Image Sources: Watchet Harbour via invisiblestudio.org; Greylake via stjohnspool-birds.co.uk; Cheddar Gorge via cheddargorge.co.uk; Hauser and Wirth Gallery via hauserwirthsomerset.com; Wells via walkingbritain.co.uk; Nunney Castle via dronestagr.am; Clevedon Pier via clevedonpier.co.uk; Clarks Village via wikiwand.com.

                  Featured photo credit: Unknown via cheddargorge.co.uk

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                  Last Updated on March 13, 2019

                  How to Get out of a Rut: 12 Useful Ways to Get Unstuck

                  How to Get out of a Rut: 12 Useful Ways to Get Unstuck

                  Have you gotten into a rut before? Or are you in a rut right now?

                  You know you’re in a rut when you run out of ideas and inspiration. I personally see a rut as a productivity vacuum. It might very well be a reason why you aren’t getting results. Even as you spend more time on your work, you can’t seem to get anything constructive done. While I’m normally productive, I get into occasional ruts (especially when I’ve been working back-to-back without rest). During those times, I can spend an entire day in front of the computer and get nothing done. It can be quite frustrating.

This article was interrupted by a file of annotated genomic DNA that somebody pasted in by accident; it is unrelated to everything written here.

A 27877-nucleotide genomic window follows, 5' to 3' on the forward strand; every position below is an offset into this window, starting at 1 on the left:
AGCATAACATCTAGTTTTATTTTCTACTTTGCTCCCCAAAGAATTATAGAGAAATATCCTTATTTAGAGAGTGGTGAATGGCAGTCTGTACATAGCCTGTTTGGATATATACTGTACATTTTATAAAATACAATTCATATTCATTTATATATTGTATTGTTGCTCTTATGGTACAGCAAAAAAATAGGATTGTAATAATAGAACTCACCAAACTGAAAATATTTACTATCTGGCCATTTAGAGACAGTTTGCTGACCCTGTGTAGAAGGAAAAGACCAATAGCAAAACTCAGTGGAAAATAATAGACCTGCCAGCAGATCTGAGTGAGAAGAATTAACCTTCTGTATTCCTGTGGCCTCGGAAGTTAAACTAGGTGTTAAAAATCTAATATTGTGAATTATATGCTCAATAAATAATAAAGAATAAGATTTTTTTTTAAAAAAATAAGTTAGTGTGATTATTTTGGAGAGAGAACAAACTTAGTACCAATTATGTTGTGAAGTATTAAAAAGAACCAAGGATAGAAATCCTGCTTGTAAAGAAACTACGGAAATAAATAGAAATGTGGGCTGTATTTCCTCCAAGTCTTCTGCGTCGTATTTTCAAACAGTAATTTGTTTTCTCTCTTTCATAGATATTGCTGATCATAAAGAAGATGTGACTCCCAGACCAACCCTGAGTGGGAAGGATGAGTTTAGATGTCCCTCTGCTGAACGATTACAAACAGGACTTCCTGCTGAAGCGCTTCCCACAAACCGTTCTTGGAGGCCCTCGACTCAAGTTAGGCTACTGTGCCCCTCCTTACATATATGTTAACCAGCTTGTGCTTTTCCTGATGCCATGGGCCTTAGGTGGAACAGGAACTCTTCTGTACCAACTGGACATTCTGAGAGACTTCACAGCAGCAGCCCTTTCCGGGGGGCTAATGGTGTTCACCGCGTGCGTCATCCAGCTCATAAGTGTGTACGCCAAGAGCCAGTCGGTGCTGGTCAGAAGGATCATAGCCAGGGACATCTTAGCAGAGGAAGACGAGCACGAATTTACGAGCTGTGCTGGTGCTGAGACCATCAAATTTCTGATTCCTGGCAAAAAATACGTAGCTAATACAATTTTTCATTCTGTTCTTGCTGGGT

Over time, I have tried and found several methods that are helpful to pull me out of a rut. If you experience ruts too, whether as a working professional, a writer, a blogger, a student or other work, you will find these useful. Here are 12 of my personal tips to get out of ruts:

                  1. Work on the small tasks.

                  When you are in a rut, tackle it by starting small. Clear away your smaller tasks which have been piling up. Reply to your emails, organize your documents, declutter your work space, and reply to private messages.

                  Whenever I finish doing that, I generate a positive momentum which I bring forward to my work.

                  2. Take a break from your work desk.

                  Get yourself away from your desk and go take a walk. Go to the washroom, walk around the office, go out and get a snack.

                  Your mind is too bogged down and needs some airing. Sometimes I get new ideas right after I walk away from my computer.

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                  3. Upgrade yourself